Threats to politicians are ‘disgusting’ attack on democracy - Taoiseach

Simon Harris criticises ‘thugs’ after anonymous threats to FG Limerick mayoral candidate

Taoiseach Simon Harris said anonymous threats made in recent days to Limerick Fine Gael mayoral candidate, Daniel Butler, were disgusting and a threat to democracy.

Mr Butler is the latest in a growing list of politicians and political candidates who have faced harassment and intimidation.

“The threats made against Daniel Butler, his family and his family home are disgusting, are an attack on democracy and are an attempt to intimidate,” the Taoiseach told reporters in Limerick on Sunday.

“How dare these thugs behave in such a fashion? I’m quite frankly sick and tired of the situation where a very small number of people seek to intimidate people seeking election.”


It comes in advance of the Fine Gael leader publishing its local election manifesto on Monday. In the housing section, it is understood he will repeat his ardfheis promise to build 250,000 houses over the next five years, and set out steps to achieve that goal.

It will also defend the right of people in rural Ireland to build one-off housing, focus on returning more vacant houses to use, and extend the “help to buy” scheme for another five years. It is also understood it will propose to bring in new measures to prevent the bulk-buying of houses and estates.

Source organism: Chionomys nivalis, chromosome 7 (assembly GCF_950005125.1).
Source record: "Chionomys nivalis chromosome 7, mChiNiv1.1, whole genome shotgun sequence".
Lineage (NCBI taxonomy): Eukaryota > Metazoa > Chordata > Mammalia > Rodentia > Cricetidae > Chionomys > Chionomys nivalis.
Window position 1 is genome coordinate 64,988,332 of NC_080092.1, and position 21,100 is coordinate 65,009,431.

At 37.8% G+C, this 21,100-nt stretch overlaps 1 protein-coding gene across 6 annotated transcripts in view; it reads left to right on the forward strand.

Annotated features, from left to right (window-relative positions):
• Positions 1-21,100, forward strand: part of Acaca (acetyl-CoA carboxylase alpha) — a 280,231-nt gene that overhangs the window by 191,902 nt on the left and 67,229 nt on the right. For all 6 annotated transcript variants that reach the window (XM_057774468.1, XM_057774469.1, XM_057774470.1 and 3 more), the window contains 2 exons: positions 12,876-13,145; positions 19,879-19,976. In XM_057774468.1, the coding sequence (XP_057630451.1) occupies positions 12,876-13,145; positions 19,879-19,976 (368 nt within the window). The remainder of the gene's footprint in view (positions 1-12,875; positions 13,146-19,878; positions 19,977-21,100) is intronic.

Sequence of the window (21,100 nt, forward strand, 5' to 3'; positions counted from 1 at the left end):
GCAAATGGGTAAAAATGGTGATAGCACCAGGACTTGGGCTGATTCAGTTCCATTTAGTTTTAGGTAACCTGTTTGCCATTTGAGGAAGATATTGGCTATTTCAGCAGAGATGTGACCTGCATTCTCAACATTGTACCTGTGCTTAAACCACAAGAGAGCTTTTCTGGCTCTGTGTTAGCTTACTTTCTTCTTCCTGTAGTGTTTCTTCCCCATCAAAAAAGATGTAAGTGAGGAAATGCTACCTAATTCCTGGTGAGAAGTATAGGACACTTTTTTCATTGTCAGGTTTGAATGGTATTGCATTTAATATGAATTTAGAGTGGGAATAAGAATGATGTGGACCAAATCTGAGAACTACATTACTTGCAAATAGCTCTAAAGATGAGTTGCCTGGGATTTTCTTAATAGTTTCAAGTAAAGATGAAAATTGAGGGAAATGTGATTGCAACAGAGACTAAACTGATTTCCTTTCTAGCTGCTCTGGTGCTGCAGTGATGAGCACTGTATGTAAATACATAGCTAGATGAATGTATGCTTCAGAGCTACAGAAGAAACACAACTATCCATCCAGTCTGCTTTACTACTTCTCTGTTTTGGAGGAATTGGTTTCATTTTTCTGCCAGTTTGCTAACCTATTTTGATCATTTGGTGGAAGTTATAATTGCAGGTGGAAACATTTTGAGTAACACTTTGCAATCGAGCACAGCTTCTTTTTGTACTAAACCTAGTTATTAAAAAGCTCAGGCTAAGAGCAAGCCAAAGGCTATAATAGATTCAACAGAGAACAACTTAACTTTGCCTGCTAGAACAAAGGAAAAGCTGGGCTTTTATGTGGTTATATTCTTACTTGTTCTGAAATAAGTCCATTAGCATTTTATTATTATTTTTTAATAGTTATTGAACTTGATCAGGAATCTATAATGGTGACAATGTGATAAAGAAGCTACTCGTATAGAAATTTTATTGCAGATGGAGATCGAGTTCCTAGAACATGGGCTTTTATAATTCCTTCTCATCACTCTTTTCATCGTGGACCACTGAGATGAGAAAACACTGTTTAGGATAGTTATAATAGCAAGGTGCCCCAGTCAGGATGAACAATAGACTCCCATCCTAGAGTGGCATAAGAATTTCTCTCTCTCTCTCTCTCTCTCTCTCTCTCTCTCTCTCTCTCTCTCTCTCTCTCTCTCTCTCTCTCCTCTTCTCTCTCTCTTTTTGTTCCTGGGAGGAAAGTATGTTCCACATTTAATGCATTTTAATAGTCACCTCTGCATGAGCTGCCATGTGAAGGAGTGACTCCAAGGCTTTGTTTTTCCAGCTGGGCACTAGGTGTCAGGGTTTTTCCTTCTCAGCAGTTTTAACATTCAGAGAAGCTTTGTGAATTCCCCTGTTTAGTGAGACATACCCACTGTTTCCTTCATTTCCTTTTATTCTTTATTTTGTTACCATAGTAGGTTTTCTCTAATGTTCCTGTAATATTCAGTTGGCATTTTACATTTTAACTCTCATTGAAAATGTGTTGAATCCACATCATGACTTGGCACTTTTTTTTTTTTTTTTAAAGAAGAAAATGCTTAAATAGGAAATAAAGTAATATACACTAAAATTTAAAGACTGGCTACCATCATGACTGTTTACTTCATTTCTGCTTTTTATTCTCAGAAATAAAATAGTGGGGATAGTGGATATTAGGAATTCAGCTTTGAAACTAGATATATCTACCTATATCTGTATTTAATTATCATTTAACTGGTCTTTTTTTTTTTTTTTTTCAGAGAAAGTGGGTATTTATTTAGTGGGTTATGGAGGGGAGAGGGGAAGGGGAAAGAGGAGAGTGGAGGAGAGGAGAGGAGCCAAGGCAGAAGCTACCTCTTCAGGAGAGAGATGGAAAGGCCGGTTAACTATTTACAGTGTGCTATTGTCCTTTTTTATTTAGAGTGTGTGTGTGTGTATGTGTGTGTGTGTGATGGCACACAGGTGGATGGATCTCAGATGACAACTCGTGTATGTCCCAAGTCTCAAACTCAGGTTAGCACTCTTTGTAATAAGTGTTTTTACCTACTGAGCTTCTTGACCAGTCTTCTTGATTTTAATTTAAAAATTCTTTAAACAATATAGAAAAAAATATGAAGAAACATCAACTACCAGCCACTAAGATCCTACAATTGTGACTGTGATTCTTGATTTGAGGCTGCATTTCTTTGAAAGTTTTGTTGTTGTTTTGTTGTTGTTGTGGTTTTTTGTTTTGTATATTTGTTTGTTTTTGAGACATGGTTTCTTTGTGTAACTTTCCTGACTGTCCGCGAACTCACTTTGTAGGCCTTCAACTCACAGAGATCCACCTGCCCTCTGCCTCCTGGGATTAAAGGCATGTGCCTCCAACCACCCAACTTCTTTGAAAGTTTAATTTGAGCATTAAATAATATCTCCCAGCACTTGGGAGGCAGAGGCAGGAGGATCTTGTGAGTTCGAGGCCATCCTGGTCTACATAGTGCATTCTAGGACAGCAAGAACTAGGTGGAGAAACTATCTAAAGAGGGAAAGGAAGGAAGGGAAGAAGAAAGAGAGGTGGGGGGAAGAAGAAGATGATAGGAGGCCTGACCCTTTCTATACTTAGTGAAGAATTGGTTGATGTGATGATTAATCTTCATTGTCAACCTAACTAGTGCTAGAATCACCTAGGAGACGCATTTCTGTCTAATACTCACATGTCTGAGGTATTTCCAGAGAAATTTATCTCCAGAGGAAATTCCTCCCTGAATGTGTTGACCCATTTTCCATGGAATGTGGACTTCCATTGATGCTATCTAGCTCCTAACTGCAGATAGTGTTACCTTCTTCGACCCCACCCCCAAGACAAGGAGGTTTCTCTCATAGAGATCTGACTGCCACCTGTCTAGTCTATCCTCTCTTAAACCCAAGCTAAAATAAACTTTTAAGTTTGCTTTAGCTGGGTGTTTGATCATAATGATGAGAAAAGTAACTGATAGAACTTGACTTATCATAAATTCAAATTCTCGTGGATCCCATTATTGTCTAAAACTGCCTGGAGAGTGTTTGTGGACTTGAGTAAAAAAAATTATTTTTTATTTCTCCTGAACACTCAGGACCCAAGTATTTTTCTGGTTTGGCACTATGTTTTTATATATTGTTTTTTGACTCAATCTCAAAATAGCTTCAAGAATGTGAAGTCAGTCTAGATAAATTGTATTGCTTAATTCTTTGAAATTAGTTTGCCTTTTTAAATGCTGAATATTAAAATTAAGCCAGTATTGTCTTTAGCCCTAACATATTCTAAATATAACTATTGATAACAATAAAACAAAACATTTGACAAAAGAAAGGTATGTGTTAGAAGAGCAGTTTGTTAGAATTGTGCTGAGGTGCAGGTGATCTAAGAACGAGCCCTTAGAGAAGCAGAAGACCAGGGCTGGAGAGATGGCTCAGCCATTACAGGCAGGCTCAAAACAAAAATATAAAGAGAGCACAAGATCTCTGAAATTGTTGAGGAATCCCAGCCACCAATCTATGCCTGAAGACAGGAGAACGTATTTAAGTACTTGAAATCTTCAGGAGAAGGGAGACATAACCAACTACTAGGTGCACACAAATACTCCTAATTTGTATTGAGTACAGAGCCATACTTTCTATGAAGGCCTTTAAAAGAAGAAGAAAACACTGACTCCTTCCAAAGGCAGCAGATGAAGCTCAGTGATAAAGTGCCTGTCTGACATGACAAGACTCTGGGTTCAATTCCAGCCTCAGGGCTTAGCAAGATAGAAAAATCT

It comes as Minister for Social Protection Heather Humphreys will bring forward legislation that will allow people with strong work histories who are made redundant get weekly benefits of up to €450 for the first three months.

Ms Humphreys has said that many with strong work records lose their jobs but their financial commitments don’t change, adding to the stress of unemployment. The new higher rate of benefit is designed to help tide people over during the time they are looking for new employment.

The weekly rate of payment for people who have at least five years’ paid PRSI contributions will be set at 60 per cent of previous earnings, subject to a maximum of €450 for the first three months. After that, the rate will reduce to 55 per cent of earnings, and then to 50 per cent after a further three months.

In a speech to the National Economic Dialogue forum today, Mr Harris is expected to commit to further cost-of-living measures in the forthcoming budget.

Harry McGee

Harry McGee

Harry McGee is a Political Correspondent with The Irish Times